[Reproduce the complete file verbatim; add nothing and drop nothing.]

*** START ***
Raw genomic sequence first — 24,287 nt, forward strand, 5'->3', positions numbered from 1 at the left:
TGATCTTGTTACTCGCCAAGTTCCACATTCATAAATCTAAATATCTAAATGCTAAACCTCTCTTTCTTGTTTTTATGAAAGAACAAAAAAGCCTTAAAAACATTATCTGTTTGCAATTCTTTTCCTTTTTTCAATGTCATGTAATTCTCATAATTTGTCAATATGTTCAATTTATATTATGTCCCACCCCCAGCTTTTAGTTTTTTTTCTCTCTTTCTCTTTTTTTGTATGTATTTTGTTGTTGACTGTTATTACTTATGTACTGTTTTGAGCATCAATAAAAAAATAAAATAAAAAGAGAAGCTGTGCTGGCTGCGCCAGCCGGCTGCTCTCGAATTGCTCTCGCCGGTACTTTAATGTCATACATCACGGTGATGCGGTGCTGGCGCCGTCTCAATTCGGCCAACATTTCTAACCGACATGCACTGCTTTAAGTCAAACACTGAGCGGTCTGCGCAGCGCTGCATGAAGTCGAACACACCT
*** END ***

Raw genomic sequence first — 24,287 nt, forward strand, 5'->3', positions numbered from 1 at the left:
TGATCTTGTTACTCGCCAAGTTCCACATTCATAAATCTAAATATCTAAATGCTAAACCTCTCTTTCTTGTTTTTATGAAAGAACAAAAAAGCCTTAAAAACATTATCTGTTTGCAATTCTTTTCCTTTTTTCAATGTCATGTAATTCTCATAATTTGTCAATATGTTCAATTTATATTATGTCCCACCCCCAGCTTTTAGTTTTTTTTCTCTCTTTCTCTTTTTTTGTATGTATTTTGTTGTTGACTGTTATTACTTATGTACTGTTTTGAGCATCAATAAAAAAATAAAATAAAAAGAGAAGCTGTGCTGGCTGCGCCAGCCGGCTGCTCTCGAATTGCTCTCGCCGGTACTTTAATGTCATACATCACGGTGATGCGGTGCTGGCGCCGTCTCAATTCGGCCAACATTTCTAACCGACATGCACTGCTTTAAGTCAAACACTGAGCGGTCTGCGCAGCGCTGCATGAAGTCGAACACACCT